Hence the second ring can be joined to the first ring by an integral hinge and the graft material extending between the first ring and the second ring provides a skewed frusto-conical extension into or away from the stent graft whereby the smaller aperture is directed towards a selected end of the stent graft.

In an alternative form, the invention is said to reside in a stent graft comprising a tubular body of graft material, a plurality of self expanding stents associated with the tubular body to define in use a fluid flow path through the stent graft when the self expanding stents are in their expanded configurations, at least one fenestration in the tubular body, each fenestration having an inner ring and an outer ring and graft material extending from the inner ring to the outer ring and the outer ring being received in the tubular body of graft material, each fenestration adapted to receive a side arm stent graft therein whereby to provide a fluid flow path from the tubular body and through the side arm stent graft.

In an alternative form, the invention is said to reside in a stent graft comprising a tubular body of graft material, a plurality of self expanding stents associated with the tubular body to define in use a fluid flow path through the stent graft when the self expanding stents are in their expanded configurations, at least one fenestration assembly mounted about an aperture in the tubular body, each fenestration having an inner ring, an outer ring and an intermediate ring and graft material extending from the inner ring to the outer ring and fastened to the intermediate ring and the outer ring being mounted into the tubular body of graft material, each fenestration adapted to receive a side arm stent graft therein whereby to provide a fluid flow path from the tubular body and through the side arm stent graft.

The fenestration may include a graft material tube extending from the inner ring and at least one self expanding stent on the graft material tube extending beyond the inner ring.

The fenestration assembly may be mounted into an aperture in the wall of a stent graft so that the fenestration assembly extends inside or outside of the stent graft. Further the fenestration assembly may extend distally or proximally from the fenestration depending upon whether the physician using the device wishes to deploy a guide wire and subsequently a side arm stent graft into the fenestration assembly from a distal or proximal end of the vessel into which the stent graft is deployed.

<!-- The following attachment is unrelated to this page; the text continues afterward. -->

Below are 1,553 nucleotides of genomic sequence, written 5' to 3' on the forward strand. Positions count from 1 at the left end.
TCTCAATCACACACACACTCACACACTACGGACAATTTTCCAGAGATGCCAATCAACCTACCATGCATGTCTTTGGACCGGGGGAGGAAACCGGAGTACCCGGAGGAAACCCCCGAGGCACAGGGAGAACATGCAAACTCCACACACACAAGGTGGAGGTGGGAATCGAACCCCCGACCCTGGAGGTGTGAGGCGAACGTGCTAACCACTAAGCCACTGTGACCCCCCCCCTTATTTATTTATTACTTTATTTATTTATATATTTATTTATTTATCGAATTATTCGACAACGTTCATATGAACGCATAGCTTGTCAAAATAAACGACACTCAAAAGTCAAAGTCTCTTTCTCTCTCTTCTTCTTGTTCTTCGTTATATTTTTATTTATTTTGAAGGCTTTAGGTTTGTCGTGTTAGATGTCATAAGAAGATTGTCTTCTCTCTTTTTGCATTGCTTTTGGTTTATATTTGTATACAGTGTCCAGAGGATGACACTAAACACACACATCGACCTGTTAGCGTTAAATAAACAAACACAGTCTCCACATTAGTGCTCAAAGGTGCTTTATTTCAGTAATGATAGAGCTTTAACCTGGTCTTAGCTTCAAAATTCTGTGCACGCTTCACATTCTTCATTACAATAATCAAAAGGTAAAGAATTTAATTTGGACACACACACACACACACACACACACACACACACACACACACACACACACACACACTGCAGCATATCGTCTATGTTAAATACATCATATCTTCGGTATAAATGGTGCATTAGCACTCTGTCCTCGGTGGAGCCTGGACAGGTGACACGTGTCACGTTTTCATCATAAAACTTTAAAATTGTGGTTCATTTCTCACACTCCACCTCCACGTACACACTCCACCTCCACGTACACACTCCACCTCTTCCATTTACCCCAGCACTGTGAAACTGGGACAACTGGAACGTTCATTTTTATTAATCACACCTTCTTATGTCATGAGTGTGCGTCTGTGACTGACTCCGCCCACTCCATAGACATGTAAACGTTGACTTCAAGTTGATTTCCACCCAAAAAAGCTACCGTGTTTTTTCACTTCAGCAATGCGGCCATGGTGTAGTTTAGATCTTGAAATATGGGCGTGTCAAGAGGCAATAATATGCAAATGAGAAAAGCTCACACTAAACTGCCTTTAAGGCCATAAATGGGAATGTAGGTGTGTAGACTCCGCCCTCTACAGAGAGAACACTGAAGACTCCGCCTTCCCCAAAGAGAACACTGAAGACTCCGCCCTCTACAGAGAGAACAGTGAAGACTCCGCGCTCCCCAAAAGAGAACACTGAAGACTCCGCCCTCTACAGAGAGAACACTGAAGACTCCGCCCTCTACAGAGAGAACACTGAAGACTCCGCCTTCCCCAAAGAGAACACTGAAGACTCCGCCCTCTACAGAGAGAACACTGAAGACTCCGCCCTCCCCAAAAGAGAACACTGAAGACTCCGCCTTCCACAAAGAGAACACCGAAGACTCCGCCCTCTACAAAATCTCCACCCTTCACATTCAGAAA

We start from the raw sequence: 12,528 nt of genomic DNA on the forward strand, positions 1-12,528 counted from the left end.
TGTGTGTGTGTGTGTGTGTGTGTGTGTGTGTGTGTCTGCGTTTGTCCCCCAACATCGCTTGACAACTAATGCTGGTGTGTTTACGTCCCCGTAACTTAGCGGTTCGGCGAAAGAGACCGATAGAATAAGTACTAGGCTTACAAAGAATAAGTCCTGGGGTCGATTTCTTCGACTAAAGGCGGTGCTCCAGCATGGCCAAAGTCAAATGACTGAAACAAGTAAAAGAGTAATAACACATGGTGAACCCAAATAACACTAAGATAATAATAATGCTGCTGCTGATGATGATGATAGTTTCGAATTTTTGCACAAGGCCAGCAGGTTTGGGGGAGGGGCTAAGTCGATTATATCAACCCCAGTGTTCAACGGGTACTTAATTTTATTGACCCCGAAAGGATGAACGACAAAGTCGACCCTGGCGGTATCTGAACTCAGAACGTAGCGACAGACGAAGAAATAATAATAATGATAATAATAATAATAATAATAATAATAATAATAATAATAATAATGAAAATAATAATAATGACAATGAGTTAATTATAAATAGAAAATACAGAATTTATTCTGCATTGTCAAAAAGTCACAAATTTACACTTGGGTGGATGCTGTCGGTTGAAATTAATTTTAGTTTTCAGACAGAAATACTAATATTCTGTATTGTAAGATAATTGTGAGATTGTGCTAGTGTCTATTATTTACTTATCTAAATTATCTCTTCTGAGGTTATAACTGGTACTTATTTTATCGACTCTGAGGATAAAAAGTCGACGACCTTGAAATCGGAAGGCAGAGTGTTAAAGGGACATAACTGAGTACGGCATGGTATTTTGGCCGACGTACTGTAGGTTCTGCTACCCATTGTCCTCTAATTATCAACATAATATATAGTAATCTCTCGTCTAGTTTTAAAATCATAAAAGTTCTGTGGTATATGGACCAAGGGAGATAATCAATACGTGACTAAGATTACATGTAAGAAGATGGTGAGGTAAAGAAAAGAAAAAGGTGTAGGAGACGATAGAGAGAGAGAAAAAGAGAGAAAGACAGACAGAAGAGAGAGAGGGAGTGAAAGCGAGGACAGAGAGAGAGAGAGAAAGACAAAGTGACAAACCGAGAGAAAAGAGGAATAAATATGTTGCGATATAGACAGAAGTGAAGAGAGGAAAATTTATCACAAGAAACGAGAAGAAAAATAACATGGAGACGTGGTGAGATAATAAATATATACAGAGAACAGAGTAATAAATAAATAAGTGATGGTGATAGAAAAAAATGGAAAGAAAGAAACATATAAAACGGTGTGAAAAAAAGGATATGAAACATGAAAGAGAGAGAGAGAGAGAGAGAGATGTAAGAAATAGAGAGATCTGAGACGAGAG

The graft material may be a synthetic material such as Dacron, THORALON™, expanded polytetrafluoroethylene (ePTFE), or other synthetic biocompatible material. Alternatively a naturally occurring biomaterial, such as collagen, is highly desirable, particularly a specially derived collagen material known as an extracellular collagen matrix (ECM) material, such as small intestinal submucosa (SIS). Besides SIS, examples of ECM's include pericardium, stomach submucosa, liver basement membrane, urinary bladder submucosa, tissue mucosa, and dura mater.

SIS is particularly useful, and can be made in the fashion described in Badylak et al., U.S. Pat. No. 4,902,508; Intestinal Collagen Layer described in U.S. Pat. No. 5,733,337 to Carr and in 17 Nature Biotechnology 1083 (November 1999); Cook et al., WIPO Publication WO 98/22158, dated 28 May 1998, which is the published application of PCT/US97/14855. Irrespective of the origin of the material (synthetic versus naturally occurring), the material can be made thicker by making multilaminate constructs, for example SIS constructs as described in U.S. Pat. Nos. 5,968,096; 5,955,110; 5,885,619; and 5,711,969. Animal data show that the SIS used in venous valves can be replaced by native tissue in as little as a month's time. In addition to xenogenic biomaterials, such as SIS, autologous tissue can be harvested as well. Additionally Elastin or Elastin-Like Polypeptides (ELPs) and the like offer potential as a material to fabricate the covering or frame to form a device with exceptional biocompatibility. Another alternative would be to use allographs such as harvested native valve tissue. Such tissue is commercially available in a cryopreserved state.

U.S. Pat. No. 5,387,235 entitled “Expandable Transluminal Graft Prosthesis For Repair Of Aneurysm” discloses apparatus and methods of retaining grafts onto deployment devices. These features and other features disclosed in U.S. Pat. No. 5,387,235 could be used with the present invention and the disclosure of U.S. Pat. No. 5,387,235 is herewith incorporated in its entirety into this specification.